One last note about fuzzing. If you get a crash, don't think it is only a crash. It is likely that a good percentage of these so-called crashes are begging for someone to write an exploit. So don't simply punt a crash as "just a crash."

Habit #6: Don't Write Insecure Code

At Microsoft, we use the concept of quality gates to help reduce the chance a developer will check vulnerable code into the product. The gates run a battery of source code analysis tools on the code prior to check-in to flag any issues. And any identified issues must be fixed before the check-in can be completed. You can also enforce strict code rules such as excluding the use of banned functionality, like no calls to strcpy or strncat and no lousy crypto. (Microsoft has banned over 100 C runtime functions for new code!) For example, with regard to cryptography, we don't allow DES (the key length is too small), MD4, or MD5 (they are both broken now) in new code, unless an industry standard dictates their use.

Don't reinvent functionality. If you have code that parses a specific file format, you don't need two or three sets of parsing code; stick with the one set, make it robust, and wrap it up in a form that can be used across multiple projects.

Finally, remember that tools are no replacement for knowing how to write secure code. That's why security and privacy education are so important. You need a solid understanding of the concepts to make the judgment calls and insights your tools aren't capable of making.

Habit #7: Recognize the Strategic Asymmetry

This is one of my favorites. Remember that as a software developer, the security odds are stacked against you. I like to call this the "Attacker's Advantage, and the Defender's Dilemma." You need to get the code and the designs 100 percent correct 100 percent of the time, and that is impossible. To make matters worse, you must reach this insurmountable goal on a fixed budget, on time, while having to consider requirements of supportability, compatibility, accessibility and other "-ilities." An attacker can spend as long as he wants to find one bug, and then announce to the world that your application is insecure.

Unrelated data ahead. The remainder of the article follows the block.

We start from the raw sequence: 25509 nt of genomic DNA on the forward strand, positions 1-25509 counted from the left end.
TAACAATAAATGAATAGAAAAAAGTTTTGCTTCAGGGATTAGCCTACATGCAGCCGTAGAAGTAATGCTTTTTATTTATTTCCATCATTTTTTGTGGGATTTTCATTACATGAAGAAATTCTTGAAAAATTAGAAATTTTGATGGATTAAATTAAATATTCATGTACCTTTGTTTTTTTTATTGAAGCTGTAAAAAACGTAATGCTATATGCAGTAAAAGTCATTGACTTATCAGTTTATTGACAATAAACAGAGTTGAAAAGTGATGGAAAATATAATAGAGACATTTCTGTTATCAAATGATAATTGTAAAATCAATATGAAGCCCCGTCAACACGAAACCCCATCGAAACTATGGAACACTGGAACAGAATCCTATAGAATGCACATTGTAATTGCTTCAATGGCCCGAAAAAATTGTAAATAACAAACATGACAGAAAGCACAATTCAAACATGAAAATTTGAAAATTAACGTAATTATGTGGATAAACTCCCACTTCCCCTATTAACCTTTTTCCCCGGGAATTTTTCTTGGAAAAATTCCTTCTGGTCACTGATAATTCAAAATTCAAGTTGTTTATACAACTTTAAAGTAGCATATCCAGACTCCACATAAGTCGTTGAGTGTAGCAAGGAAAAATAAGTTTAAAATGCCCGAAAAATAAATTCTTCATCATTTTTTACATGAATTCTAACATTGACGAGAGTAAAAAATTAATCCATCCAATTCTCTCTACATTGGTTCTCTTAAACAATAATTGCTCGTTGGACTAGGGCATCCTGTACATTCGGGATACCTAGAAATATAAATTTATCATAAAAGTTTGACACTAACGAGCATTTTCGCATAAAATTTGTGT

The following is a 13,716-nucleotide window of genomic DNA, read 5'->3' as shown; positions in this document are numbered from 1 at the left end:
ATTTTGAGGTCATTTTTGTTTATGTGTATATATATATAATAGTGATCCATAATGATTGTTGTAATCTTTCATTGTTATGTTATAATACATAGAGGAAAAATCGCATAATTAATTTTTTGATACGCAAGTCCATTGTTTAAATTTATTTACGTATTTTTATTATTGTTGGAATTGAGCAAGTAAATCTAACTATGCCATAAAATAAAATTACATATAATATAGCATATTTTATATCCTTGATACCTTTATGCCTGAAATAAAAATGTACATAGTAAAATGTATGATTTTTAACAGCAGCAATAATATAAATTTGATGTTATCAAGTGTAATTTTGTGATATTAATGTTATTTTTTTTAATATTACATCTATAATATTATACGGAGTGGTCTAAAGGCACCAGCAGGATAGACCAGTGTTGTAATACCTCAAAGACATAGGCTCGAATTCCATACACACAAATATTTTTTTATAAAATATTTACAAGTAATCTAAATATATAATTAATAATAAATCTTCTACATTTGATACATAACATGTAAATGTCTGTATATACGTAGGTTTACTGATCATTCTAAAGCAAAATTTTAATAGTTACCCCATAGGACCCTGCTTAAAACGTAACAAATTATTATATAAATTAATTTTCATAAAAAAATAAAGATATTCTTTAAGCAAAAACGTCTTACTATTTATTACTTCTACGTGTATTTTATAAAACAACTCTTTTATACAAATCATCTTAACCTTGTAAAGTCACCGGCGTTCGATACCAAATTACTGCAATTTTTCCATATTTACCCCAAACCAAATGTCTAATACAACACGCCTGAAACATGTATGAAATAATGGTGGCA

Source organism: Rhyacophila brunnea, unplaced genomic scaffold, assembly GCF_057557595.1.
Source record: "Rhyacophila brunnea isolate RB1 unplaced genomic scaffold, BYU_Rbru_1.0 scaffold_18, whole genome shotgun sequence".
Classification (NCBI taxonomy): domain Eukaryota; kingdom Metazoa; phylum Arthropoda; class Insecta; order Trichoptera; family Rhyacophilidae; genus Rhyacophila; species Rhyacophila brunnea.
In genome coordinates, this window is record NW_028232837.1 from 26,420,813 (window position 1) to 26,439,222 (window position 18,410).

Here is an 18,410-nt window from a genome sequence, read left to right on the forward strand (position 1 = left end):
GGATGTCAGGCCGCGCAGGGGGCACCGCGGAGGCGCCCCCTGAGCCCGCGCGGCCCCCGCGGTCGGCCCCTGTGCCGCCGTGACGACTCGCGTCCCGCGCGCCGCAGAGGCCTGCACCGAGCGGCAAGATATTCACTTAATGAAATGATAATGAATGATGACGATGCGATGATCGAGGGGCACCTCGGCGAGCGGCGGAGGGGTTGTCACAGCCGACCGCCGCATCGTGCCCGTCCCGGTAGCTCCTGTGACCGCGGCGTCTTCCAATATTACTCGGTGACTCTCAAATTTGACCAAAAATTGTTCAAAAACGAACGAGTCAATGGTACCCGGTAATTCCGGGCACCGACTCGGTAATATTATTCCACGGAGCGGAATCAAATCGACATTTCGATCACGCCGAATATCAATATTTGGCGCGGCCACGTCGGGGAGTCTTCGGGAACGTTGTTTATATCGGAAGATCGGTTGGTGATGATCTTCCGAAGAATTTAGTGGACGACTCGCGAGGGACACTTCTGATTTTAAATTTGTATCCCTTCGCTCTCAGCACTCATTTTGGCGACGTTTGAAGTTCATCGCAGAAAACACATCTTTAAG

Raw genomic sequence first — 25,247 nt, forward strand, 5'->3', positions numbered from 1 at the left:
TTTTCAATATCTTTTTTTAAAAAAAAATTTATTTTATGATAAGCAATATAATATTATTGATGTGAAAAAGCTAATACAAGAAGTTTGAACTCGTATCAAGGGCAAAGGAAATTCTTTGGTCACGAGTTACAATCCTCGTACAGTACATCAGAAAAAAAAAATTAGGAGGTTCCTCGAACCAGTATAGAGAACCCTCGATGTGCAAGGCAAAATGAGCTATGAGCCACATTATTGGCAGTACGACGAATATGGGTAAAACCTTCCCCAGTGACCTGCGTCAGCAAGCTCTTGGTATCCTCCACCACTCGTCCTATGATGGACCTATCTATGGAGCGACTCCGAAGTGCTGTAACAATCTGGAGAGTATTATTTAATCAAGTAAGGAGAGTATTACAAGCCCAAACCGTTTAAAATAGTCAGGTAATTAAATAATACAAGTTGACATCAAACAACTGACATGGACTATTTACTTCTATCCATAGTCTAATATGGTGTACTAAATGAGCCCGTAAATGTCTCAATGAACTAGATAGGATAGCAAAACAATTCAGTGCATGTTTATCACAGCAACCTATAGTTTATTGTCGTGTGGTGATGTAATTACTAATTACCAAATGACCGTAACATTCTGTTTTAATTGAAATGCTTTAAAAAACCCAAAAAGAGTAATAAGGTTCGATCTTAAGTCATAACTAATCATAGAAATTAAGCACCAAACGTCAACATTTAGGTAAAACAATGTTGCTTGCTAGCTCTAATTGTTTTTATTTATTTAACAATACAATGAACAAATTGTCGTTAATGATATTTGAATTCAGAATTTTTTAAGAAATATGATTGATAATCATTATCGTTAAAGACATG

In Habit #6, I mentioned that you should stop writing new insecure code. For Habit #7, you should focus on all code because attackers attack all code regardless of age. Spend time reviewing old code for security vulnerabilities, and seriously consider deprecating old, insecure functionality. If you use agile development methods, you should think about dedicating one or more sprints to fixing old code to bring it up to the quality of newer code.

Habit #8: Use the Best Tools You Can

Finally, use the best tools you possibly can. I love source code analysis tools and I love any technology that helps me write more secure code. As I mentioned, tools are no panacea but they help. A lot! Tools also help scale the problem of source code analysis. Tools can scan huge quantities of code rapidly, much faster than a human could. And this helps give you a feeling for how "bad" some code might be.

A favorite trick of mine is to compile code using the highest possible warning levels, for example /W4 when using Visual C++® or –Wall when using gcc. If you see a large number of warnings in the code, perhaps the code has other bugs that were not found by the compiler or other tools. Such code should be subject to a greater degree of scrutiny before it ships (see Habit #3).

These are eight good habits I have seen employed by developers I deeply respect, both inside and outside of Microsoft. By themselves, the habits won't make you a stellar, secure developer, but they surely will help!

Michael Howard is a senior Security Program Manager at Microsoft focusing on secure process and improvement and best practice. He is the coauthor of five security books including The Security Development Lifecycle, Writing Secure Code, and 19 Deadly Sins of Software Security.